In The Love Song of R. Buckminster Fuller, Sam Green builds a movie from scratch. Instead of presenting the life of the titular 20th-century theorist and engineer as a traditional, fully finished and fine-tuned documentary, the director—who earned an Oscar nomination in 2004 for The Weather Underground—pieces the film together in front of an audience. He narrates from the stage, cuing images and footage from his laptop, while beloved indie rockers Yo La Tengo provide the soundtrack, right there in person. Green calls the project, which he brings to the Time-Based Art Festival this week, a "live documentary"—though if you think it sounds more like an elaborate PowerPoint presentation, Green won't get offended.
"It is a PowerPoint presentation," he tells Willamette Week over the phone from New York. "It's just a kick-ass PowerPoint presentation."
WW: Why Buckminster Fuller?
Sam Green: Last year, the San Francisco Museum of Modern Art got in touch with me. They were doing a show about Fuller, and they asked me to do a live documentary about him. They mentioned that at Stanford University were Buckminster Fuller's papers. His collection of papers is the largest there is belonging to a single person. Any telegram, photo, letter—everything that came over his desk, he saved. I love archives and I love going through people's papers. I quickly became completely obsessed with it, and really fascinated by him. And the more I looked through his stuff and the more I learned about him, the more I saw him as a complex but very relevant figure, especially today.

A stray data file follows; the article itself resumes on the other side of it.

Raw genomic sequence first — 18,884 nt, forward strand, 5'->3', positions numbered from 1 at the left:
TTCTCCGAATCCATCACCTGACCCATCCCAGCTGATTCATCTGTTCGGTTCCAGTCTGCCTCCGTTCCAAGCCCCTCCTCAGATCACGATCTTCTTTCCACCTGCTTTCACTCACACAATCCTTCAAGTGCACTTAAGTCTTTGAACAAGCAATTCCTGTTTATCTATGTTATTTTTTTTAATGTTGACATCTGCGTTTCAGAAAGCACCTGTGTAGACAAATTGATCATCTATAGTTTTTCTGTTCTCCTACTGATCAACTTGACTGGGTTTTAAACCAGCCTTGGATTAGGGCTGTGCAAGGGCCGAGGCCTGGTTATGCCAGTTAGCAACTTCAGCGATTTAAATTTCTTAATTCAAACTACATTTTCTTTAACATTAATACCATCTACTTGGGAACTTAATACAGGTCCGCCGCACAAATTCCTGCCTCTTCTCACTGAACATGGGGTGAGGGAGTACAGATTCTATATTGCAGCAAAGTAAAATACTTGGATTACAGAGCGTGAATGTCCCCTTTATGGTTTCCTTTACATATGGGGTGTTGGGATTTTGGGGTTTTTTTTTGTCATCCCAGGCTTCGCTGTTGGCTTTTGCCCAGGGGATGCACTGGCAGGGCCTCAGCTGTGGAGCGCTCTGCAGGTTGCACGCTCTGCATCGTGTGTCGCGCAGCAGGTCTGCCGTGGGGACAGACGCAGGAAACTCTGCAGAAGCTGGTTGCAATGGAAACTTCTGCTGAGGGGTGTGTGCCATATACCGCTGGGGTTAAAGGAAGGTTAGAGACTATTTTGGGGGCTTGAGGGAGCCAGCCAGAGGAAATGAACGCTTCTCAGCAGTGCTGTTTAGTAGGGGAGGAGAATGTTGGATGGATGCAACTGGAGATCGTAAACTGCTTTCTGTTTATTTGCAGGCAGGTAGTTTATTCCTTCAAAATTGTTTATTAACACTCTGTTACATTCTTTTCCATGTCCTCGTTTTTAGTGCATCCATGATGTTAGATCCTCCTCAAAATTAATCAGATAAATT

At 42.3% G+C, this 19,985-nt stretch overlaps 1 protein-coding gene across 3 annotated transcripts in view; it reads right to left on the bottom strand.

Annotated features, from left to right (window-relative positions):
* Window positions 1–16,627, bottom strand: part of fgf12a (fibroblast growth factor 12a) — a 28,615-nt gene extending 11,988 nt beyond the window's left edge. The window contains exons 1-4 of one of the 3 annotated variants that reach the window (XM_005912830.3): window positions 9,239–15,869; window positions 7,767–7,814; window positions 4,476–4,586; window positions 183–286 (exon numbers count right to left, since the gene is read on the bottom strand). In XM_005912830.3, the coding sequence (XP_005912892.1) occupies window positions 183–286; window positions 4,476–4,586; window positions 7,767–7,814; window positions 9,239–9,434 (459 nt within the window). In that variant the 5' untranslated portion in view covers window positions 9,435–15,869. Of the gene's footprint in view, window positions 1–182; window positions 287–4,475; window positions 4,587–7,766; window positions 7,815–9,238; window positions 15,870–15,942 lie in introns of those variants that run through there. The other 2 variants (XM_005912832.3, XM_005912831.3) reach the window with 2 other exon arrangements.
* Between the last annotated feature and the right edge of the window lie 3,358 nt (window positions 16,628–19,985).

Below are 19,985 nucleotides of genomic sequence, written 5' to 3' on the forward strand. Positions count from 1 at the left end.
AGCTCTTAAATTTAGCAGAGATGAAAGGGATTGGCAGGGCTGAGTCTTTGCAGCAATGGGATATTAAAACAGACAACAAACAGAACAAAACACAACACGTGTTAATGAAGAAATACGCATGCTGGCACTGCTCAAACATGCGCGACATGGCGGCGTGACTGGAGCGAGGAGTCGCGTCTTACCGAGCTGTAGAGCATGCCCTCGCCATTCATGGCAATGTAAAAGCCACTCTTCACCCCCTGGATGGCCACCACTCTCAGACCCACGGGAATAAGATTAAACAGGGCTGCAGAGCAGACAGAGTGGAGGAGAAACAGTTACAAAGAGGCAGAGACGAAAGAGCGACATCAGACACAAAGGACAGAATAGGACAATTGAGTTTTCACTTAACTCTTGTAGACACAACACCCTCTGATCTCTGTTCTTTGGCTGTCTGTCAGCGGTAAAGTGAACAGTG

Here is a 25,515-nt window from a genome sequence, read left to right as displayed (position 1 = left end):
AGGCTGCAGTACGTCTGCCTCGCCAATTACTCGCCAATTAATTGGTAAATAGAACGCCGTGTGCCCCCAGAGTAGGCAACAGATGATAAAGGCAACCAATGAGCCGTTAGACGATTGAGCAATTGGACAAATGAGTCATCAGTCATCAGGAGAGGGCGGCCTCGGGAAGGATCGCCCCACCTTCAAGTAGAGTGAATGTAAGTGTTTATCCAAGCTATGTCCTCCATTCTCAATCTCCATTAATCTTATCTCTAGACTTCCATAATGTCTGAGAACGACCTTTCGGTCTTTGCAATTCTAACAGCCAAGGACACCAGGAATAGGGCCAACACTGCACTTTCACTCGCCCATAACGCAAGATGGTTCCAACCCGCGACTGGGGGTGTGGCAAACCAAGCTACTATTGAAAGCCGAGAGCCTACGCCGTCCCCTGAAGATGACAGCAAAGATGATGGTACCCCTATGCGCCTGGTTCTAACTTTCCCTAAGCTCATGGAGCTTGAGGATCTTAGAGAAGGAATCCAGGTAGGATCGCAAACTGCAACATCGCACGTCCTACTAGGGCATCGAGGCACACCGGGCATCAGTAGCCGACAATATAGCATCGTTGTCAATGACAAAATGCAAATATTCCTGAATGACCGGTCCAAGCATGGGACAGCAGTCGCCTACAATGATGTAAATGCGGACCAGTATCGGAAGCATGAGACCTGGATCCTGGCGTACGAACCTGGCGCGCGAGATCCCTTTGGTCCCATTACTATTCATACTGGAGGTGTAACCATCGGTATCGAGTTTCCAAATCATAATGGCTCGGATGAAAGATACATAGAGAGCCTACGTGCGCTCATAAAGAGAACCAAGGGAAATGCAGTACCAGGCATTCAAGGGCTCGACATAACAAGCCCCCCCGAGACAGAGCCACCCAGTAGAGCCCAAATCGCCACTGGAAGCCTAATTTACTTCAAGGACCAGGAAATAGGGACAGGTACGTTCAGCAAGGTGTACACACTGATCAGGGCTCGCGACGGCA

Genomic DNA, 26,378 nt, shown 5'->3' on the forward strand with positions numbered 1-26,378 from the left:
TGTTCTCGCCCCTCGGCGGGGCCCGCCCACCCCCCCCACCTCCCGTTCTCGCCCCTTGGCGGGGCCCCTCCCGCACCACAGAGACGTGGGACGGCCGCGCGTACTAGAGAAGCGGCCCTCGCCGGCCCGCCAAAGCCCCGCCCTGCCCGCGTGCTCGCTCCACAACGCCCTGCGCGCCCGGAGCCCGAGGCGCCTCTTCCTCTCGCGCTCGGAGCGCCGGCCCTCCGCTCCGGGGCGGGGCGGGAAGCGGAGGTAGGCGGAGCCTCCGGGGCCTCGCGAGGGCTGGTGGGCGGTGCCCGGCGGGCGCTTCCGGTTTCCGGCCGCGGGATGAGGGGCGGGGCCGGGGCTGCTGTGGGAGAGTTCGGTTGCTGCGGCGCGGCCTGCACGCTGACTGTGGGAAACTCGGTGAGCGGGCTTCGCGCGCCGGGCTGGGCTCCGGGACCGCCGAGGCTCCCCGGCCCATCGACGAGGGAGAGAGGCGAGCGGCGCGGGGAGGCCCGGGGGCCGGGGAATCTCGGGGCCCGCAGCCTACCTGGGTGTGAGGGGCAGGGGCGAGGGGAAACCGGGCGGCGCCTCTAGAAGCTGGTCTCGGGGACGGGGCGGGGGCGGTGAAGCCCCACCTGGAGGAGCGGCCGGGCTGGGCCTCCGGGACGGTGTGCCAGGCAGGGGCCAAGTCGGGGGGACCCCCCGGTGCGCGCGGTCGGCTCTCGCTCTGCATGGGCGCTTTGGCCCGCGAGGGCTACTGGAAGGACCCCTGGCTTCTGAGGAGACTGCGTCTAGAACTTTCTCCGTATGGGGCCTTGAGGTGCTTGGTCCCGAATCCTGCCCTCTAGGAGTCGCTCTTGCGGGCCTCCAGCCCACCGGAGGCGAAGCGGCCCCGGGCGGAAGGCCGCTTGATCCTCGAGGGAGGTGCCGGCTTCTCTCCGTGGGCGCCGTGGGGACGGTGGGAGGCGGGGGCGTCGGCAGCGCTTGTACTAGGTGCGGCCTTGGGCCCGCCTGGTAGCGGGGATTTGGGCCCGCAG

How is he relevant today?
Starting in the '20s, his message was pretty consistent: Through smart design, by doing more with less and building things more efficiently, we could save resources. And if we could distribute resources more fairly, there'd be no more wars. His idea was that through design, we could solve basic human problems. From very early on, he made this point over and over again. In some ways, he's more relevant now than ever. The tenor of our time is cutbacks and belt-tightening and scarcity, and he's a great reminder that it doesn't have to be the case. The reality is there are plenty of resources, we just don't distribute them well, or fairly. That, to me, is a radical idea.
Why do the documentary live?
As a filmmaker today, you have to accept that people are going to be watching your work on their phone or on their laptop while checking their email, or in any number of particular contexts. I don't have anything against the Internet or downloading stuff or watching QuickTimes, but the work I make—I don't want to be too precious about it, but I do hope people really give themselves to it and are subsumed by the experience. So if you don't want your work to be experienced on an iPad or iPod, you've got to make something that can't be engaged in that way. I like this form because it holds on to the magic of cinema—that feeling when you're in a theater with strangers and the lights go down. I love that feeling. Some say that a movie in a theater or a movie watched on your iPad on the subway is all the same movie, but I profoundly disagree with that. The context is hugely significant in shaping your experience of a work.
As an artist, what inspiration do you draw from Fuller?
I see him as a utopian. I mean that in the best sense of the word. He's someone who really did believe this world could be radically different, and radically better. I wish that was in the air a little more these days.
SEE IT: NW Film Center presents The Love Song of R. Buckminster Fuller at Washington High School, 531 SE 14th Ave. 6:30 and 8:30 pm Wednesday, Sept. 12. $20 for Silver Screen members, $25 general admission. Tickets available at pica.org/tba.